You'll benefit most from an insurance policy that caters to the specifics of teaching dance at one or several studios. Here's what to look for:

Keep reading... Show less
Studio Owners
Getty Images

If you're a studio owner, the thought of raising your rates most likely makes you cringe. Despite ever-increasing overhead expenses you can't avoid—rent, salaries, insurance—you're probably wary of alienating your customers, losing students or inviting confrontation if you increase the price of your tuition or registration and recital fees. DT spoke with three veteran studio owners who suggest it's time to get past that. Here's how to give your business the revenue boost it needs and the value justification it (and you) deserve.

Keep reading... Show less
Sponsored by World Class Vacations
David Galindo Photography

New York City is a dream destination for many dancers. However aspiring Broadway stars don't have to wait until they're pros to experience all the city has to offer. With Dance the World Broadway, students can get a taste of the Big Apple—plus hone their dance skills and make lasting memories.

Here's why Dance the World Broadway is the best way for students to experience NYC:

Keep reading... Show less
Dance Teachers Trending
Margie Gillis (left); photo by Kyle Froman

Margie Gillis dances the human experience. Undulating naked in a field of billowing grass in Lessons from Nature 4, or whirling in a sweep of lilac fabric in her signature work Slipstream, her movement is free of flashy technique and tricks, but driven and defined by emotion. "There's a central philosophy in my work about what the experience of being human is," says Gillis, whose movement style is an alchemy of Isadora Duncan's uninhibited self-expression and Paul Taylor's musicality, blended with elements of dance theater into something utterly unique and immediately accessible. "I want an authenticity," she says. "I want to touch my audiences profoundly and deeply."

Keep reading... Show less
Dance Teacher Tips
Getty Images

Teaching arabesque can be a challenge for educators and students alike. Differences in body types, flexibility and strength can leave dancers feeling dejected about the possibility of improving this essential position.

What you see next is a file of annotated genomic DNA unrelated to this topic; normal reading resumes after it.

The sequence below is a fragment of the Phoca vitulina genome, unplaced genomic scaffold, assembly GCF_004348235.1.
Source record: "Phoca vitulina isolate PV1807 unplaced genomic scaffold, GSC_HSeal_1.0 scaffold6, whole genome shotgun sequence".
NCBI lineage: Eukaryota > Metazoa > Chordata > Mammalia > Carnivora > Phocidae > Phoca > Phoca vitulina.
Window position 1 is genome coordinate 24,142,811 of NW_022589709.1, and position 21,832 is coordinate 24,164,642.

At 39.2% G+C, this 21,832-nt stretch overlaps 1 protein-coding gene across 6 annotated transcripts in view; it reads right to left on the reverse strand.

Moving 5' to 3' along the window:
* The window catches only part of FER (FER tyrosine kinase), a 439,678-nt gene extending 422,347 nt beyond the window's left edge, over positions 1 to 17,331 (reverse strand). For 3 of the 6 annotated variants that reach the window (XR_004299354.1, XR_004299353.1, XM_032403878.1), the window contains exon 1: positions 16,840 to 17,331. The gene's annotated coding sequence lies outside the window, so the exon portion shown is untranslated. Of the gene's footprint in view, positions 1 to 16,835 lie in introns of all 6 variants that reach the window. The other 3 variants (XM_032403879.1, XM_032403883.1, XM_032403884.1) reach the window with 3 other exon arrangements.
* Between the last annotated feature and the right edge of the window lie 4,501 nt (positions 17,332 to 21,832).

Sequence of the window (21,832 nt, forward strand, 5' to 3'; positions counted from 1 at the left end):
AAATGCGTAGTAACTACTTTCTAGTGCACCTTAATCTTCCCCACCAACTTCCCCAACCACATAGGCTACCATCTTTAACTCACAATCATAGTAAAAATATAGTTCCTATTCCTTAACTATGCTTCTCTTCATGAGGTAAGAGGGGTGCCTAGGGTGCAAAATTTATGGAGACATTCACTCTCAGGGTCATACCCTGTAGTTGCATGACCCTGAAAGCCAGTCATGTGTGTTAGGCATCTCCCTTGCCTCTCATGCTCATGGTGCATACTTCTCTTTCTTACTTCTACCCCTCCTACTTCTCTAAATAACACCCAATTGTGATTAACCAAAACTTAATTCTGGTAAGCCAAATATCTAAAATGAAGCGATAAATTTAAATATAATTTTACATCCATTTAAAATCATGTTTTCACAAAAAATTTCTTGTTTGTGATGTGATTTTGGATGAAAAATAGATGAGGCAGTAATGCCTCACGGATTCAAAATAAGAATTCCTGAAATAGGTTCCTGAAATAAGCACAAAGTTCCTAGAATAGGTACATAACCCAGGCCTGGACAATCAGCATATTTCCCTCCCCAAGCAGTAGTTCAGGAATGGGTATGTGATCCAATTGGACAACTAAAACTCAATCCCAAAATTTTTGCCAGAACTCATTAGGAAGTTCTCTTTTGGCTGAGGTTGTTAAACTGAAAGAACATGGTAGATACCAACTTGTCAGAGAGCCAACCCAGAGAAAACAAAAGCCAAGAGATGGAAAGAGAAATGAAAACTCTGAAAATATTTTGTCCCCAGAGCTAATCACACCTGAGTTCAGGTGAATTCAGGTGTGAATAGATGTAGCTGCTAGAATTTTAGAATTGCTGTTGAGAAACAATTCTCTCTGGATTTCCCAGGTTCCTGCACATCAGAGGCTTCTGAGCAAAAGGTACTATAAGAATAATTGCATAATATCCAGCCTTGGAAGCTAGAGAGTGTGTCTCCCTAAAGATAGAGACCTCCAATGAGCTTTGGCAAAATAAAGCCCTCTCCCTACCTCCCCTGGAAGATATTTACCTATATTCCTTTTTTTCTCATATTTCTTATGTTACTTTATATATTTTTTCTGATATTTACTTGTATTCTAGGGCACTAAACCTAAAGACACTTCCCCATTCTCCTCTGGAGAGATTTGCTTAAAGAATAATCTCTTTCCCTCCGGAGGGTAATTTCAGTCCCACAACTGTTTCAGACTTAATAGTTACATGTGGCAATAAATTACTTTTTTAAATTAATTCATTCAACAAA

To help each of us in our quest for establishing beautiful arabesques in our students without bringing them to tears, we caught up with University of Utah ballet teacher Jennie Creer-King. After her professional career dancing with Ballet West and Oregon Ballet Theater and her years of teaching at the studio and college levels, she's become a bit of an arabesque expert.

Here she shares five important tips for increasing the height of your students' arabesques.

Keep reading... Show less
Dance Teacher Tips
Photo by Jennifer Kleinman, courtesy of Danell Hathaway

It's high school dance concert season, which means a lot of you K–12 teachers are likely feeling a bit overwhelmed. The long nights of editing music, rounding up costumes and printing programs are upon you, and we salute you. You do great work, and if you just hang on a little while longer, you'll be able to bathe in the applause that comes after the final Saturday night curtain.

To give you a bit of inspiration for your upcoming performances, we talked with Olympus High School dance teacher Danell Hathaway, who just wrapped her school's latest dance company concert. The Salt Lake City–based K–12 teacher shares her six pieces of advice for knocking your show out of the park.

Keep reading... Show less
Getty Images

Q: I'm looking to create some summer rituals and traditions at my studio. What are some of the things you do?

A: Creating fun and engaging moments for your students, staff and families can have a positive impact on your studio culture. Whether it's a big event or a small gesture, we've found that traditions build connection, boost morale and create strong bonds. I reached out to a variety of studio owners to gather some ideas for you to try this summer. Here's what they had to say.

Keep reading... Show less
Dance Teacher Tips
Sam Williams and Jaxon Willard after competition at RADIX. Photo courtesy of Williams

Self-choreographed solos are becoming increasingly popular on the competition circuit these days, leading dance teachers to incorporate more creative mentoring into their rehearsal and class schedules. In this new world of developing both technical training and choreographic prowess, finding the right balance of assisting without totally hijacking a student's choreographic process can be difficult.

To help, we caught up with a teacher who's already braved these waters by assisting "World of Dance" phenom Jaxon Willard with his viral audition solos. Center Stage Performing Arts Studio company director Sam Williams from Orem, Utah, shares her sage wisdom below.

Check it out!

Keep reading... Show less
Studio Owners
Getty Images

Dance studios are run by creative people with busy schedules, who have a love-hate relationship with props and sequins. The results of all this glitter and glam? General mass chaos in every drawer, costume closet and prop corner of the studio. Let's be honest, not many dance teachers are particularly known for their tidiness. The ability to get 21 dancers to spot in total synchronization? Absolutely! The stamina to run 10 solos, 5 group numbers, 2 ballet classes and 1 jazz class in one day? Of course! The emotional maturity to navigate a minefield of angry parents and hormonal teenagers? You know it!

Keeping the studio tidy? Well...that's another story.

Keep reading... Show less

mailbox

Get DanceTeacher in your inbox